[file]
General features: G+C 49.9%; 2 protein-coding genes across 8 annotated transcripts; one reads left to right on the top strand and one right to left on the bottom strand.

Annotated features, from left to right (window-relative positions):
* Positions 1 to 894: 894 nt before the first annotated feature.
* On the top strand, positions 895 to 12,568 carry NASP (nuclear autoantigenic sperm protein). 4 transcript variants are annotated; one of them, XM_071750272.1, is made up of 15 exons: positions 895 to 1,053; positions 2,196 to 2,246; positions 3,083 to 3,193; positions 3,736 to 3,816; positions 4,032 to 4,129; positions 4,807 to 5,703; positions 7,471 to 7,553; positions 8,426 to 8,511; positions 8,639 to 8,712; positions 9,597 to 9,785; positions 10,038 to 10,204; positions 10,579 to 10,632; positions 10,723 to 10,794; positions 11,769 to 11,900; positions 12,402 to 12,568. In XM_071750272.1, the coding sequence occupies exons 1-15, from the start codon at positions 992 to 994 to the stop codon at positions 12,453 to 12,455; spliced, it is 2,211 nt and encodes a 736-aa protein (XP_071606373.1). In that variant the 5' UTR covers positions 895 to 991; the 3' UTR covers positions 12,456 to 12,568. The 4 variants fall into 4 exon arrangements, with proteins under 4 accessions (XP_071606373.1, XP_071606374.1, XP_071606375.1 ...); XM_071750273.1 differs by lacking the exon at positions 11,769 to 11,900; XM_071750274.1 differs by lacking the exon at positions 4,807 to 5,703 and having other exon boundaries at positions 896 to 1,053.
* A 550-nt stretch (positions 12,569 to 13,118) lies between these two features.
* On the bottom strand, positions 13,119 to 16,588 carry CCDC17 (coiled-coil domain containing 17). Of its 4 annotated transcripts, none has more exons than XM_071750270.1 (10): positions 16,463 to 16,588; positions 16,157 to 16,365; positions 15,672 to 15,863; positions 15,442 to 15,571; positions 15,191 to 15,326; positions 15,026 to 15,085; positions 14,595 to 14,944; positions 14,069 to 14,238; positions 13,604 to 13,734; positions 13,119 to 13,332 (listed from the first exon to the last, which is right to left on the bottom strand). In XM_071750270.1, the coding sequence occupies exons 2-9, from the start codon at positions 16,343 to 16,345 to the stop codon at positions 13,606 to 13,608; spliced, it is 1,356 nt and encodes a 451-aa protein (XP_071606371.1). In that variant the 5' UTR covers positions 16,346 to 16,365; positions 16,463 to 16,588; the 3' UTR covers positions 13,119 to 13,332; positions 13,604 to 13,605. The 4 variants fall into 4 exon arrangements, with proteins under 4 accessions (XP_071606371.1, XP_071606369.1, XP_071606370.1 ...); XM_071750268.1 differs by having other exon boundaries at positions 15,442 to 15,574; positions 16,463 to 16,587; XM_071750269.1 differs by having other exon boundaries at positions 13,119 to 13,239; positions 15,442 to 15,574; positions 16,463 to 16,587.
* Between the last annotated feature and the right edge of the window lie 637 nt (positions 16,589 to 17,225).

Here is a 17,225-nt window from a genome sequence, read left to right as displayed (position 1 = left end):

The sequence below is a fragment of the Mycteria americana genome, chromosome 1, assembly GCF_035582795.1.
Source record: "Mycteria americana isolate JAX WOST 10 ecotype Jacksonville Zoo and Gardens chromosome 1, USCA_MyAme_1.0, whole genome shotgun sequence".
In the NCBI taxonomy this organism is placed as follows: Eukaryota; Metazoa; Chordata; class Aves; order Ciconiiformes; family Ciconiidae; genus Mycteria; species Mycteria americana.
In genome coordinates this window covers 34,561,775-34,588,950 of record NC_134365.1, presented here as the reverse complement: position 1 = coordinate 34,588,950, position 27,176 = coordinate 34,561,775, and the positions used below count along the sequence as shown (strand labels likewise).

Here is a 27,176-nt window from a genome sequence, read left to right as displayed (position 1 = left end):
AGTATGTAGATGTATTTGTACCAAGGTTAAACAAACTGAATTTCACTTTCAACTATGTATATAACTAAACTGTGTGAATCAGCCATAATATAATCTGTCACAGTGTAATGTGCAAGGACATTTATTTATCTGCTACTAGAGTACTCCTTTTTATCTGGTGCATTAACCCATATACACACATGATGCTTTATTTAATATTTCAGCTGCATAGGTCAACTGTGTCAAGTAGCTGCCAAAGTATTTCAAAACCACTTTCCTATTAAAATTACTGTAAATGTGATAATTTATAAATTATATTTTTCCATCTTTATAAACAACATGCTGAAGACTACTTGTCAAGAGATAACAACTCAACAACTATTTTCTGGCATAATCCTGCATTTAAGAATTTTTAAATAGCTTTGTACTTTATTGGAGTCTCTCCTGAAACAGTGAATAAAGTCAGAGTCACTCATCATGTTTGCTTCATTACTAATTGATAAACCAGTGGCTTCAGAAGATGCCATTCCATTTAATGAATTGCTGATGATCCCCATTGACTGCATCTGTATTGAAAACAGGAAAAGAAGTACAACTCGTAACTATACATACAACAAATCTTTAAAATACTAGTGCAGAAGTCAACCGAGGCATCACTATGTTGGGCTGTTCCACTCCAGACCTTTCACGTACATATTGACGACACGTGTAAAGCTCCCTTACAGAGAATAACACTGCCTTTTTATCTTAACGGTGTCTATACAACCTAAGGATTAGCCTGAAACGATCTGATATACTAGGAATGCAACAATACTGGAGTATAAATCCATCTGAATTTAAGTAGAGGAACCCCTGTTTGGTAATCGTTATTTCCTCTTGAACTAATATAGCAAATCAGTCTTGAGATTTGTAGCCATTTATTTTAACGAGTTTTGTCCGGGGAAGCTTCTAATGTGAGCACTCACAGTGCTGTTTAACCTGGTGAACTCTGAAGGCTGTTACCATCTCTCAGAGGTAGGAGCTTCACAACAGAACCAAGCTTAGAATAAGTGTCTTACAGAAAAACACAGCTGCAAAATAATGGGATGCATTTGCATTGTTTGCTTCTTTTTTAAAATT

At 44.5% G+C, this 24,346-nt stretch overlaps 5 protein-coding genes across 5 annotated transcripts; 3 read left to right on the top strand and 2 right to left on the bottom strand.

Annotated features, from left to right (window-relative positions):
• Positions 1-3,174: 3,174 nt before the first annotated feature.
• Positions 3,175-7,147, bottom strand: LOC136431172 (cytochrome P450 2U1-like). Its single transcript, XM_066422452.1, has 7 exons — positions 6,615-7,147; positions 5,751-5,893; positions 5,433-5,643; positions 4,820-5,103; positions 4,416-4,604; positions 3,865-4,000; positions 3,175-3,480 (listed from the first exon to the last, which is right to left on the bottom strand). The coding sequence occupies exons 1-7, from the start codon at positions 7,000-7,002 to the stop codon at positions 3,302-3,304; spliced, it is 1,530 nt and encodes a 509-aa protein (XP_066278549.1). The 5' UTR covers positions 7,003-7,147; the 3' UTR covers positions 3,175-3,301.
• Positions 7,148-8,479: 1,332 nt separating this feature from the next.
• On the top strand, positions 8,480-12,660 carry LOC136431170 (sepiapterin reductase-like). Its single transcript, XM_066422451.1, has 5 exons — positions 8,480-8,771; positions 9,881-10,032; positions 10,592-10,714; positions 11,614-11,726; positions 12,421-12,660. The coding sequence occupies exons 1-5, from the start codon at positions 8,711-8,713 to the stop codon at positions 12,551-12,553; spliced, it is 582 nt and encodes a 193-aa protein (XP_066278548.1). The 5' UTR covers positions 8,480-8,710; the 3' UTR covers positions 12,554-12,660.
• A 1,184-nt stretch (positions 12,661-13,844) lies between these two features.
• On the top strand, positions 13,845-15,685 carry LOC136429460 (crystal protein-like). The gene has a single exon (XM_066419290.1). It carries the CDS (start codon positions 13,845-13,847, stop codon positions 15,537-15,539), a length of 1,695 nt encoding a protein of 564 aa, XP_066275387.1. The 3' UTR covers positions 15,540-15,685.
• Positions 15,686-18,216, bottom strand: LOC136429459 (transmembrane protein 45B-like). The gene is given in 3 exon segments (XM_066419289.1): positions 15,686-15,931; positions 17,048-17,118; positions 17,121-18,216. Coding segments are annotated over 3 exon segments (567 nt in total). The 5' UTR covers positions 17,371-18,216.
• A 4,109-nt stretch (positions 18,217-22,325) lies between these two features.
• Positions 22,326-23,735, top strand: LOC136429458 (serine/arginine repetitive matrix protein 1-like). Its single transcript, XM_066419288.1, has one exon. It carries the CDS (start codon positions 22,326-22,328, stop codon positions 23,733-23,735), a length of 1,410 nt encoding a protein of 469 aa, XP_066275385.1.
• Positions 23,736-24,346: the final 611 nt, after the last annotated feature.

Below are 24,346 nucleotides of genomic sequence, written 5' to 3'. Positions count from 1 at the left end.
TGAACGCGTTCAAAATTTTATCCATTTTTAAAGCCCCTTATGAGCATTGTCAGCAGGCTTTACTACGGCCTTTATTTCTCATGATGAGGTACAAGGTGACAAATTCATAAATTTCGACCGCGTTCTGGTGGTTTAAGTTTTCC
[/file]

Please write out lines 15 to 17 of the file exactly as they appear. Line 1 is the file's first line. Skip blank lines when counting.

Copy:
At 44.5% G+C, this 24,346-nt stretch overlaps 5 protein-coding genes across 5 annotated transcripts; 3 read left to right on the top strand and 2 right to left on the bottom strand.

Annotated features, from left to right (window-relative positions):
• Positions 1-3,174: 3,174 nt before the first annotated feature.